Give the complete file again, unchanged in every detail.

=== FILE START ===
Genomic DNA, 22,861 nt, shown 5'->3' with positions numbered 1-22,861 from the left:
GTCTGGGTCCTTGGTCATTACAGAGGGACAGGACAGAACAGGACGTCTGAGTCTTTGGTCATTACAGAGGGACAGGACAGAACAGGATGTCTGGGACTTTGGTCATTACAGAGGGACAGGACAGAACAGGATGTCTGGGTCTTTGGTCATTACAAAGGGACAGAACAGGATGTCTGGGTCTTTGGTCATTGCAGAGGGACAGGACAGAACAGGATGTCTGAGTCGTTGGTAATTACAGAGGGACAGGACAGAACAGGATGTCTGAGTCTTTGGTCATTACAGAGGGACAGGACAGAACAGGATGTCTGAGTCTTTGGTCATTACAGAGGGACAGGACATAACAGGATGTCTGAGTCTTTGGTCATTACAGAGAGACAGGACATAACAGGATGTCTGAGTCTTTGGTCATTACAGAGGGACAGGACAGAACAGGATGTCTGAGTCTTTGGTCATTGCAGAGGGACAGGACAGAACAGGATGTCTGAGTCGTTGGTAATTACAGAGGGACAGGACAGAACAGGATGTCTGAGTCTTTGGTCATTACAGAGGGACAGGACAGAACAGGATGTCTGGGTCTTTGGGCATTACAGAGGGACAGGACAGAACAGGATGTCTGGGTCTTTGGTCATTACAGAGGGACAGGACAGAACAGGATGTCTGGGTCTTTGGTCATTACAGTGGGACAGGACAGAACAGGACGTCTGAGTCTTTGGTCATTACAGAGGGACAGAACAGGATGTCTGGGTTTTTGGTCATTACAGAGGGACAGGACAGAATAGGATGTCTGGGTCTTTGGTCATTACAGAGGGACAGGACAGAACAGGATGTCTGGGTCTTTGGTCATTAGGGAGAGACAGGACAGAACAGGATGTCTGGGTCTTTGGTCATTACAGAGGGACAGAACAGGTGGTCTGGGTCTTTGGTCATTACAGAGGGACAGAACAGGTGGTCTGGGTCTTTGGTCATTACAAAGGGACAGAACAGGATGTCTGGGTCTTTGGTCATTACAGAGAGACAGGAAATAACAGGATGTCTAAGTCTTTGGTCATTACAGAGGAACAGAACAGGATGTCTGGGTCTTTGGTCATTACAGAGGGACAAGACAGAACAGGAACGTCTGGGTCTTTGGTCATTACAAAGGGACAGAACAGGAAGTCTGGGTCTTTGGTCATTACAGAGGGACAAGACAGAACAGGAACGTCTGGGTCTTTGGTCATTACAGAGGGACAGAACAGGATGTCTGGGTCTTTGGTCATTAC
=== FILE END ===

Genomic DNA, 22,861 nt, shown 5'->3' with positions numbered 1-22,861 from the left:
GTCTGGGTCCTTGGTCATTACAGAGGGACAGGACAGAACAGGACGTCTGAGTCTTTGGTCATTACAGAGGGACAGGACAGAACAGGATGTCTGGGACTTTGGTCATTACAGAGGGACAGGACAGAACAGGATGTCTGGGTCTTTGGTCATTACAAAGGGACAGAACAGGATGTCTGGGTCTTTGGTCATTGCAGAGGGACAGGACAGAACAGGATGTCTGAGTCGTTGGTAATTACAGAGGGACAGGACAGAACAGGATGTCTGAGTCTTTGGTCATTACAGAGGGACAGGACAGAACAGGATGTCTGAGTCTTTGGTCATTACAGAGGGACAGGACATAACAGGATGTCTGAGTCTTTGGTCATTACAGAGAGACAGGACATAACAGGATGTCTGAGTCTTTGGTCATTACAGAGGGACAGGACAGAACAGGATGTCTGAGTCTTTGGTCATTGCAGAGGGACAGGACAGAACAGGATGTCTGAGTCGTTGGTAATTACAGAGGGACAGGACAGAACAGGATGTCTGAGTCTTTGGTCATTACAGAGGGACAGGACAGAACAGGATGTCTGGGTCTTTGGGCATTACAGAGGGACAGGACAGAACAGGATGTCTGGGTCTTTGGTCATTACAGAGGGACAGGACAGAACAGGATGTCTGGGTCTTTGGTCATTACAGTGGGACAGGACAGAACAGGACGTCTGAGTCTTTGGTCATTACAGAGGGACAGAACAGGATGTCTGGGTTTTTGGTCATTACAGAGGGACAGGACAGAATAGGATGTCTGGGTCTTTGGTCATTACAGAGGGACAGGACAGAACAGGATGTCTGGGTCTTTGGTCATTAGGGAGAGACAGGACAGAACAGGATGTCTGGGTCTTTGGTCATTACAGAGGGACAGAACAGGTGGTCTGGGTCTTTGGTCATTACAGAGGGACAGAACAGGTGGTCTGGGTCTTTGGTCATTACAAAGGGACAGAACAGGATGTCTGGGTCTTTGGTCATTACAGAGAGACAGGAAATAACAGGATGTCTAAGTCTTTGGTCATTACAGAGGAACAGAACAGGATGTCTGGGTCTTTGGTCATTACAGAGGGACAAGACAGAACAGGAACGTCTGGGTCTTTGGTCATTACAAAGGGACAGAACAGGAAGTCTGGGTCTTTGGTCATTACAGAGGGACAAGACAGAACAGGAACGTCTGGGTCTTTGGTCATTACAGAGGGACAGAACAGGATGTCTGGGTCTTTGGTCATTAC